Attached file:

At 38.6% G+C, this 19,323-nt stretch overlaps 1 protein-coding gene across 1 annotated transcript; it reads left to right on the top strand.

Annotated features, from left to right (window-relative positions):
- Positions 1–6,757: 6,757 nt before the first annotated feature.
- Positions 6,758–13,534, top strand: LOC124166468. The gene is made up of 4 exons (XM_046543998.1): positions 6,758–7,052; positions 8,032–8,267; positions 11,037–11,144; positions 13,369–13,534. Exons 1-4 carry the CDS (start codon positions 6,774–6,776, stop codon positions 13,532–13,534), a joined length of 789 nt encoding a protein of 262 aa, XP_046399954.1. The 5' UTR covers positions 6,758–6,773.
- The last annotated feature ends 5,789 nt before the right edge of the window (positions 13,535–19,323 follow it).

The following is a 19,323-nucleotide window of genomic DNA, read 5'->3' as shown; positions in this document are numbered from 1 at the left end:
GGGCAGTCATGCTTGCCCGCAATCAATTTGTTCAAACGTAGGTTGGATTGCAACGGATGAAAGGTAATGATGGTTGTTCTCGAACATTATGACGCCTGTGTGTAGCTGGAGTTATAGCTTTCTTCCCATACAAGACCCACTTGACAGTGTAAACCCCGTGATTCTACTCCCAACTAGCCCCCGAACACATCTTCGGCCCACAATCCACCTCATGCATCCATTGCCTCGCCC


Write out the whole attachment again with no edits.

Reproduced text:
At 38.6% G+C, this 19,323-nt stretch overlaps 1 protein-coding gene across 1 annotated transcript; it reads left to right on the top strand.

Annotated features, from left to right (window-relative positions):
- Positions 1–6,757: 6,757 nt before the first annotated feature.
- Positions 6,758–13,534, top strand: LOC124166468. The gene is made up of 4 exons (XM_046543998.1): positions 6,758–7,052; positions 8,032–8,267; positions 11,037–11,144; positions 13,369–13,534. Exons 1-4 carry the CDS (start codon positions 6,774–6,776, stop codon positions 13,532–13,534), a joined length of 789 nt encoding a protein of 262 aa, XP_046399954.1. The 5' UTR covers positions 6,758–6,773.
- The last annotated feature ends 5,789 nt before the right edge of the window (positions 13,535–19,323 follow it).

The following is a 19,323-nucleotide window of genomic DNA, read 5'->3' as shown; positions in this document are numbered from 1 at the left end:
GGGCAGTCATGCTTGCCCGCAATCAATTTGTTCAAACGTAGGTTGGATTGCAACGGATGAAAGGTAATGATGGTTGTTCTCGAACATTATGACGCCTGTGTGTAGCTGGAGTTATAGCTTTCTTCCCATACAAGACCCACTTGACAGTGTAAACCCCGTGATTCTACTCCCAACTAGCCCCCGAACACATCTTCGGCCCACAATCCACCTCATGCATCCATTGCCTCGCCC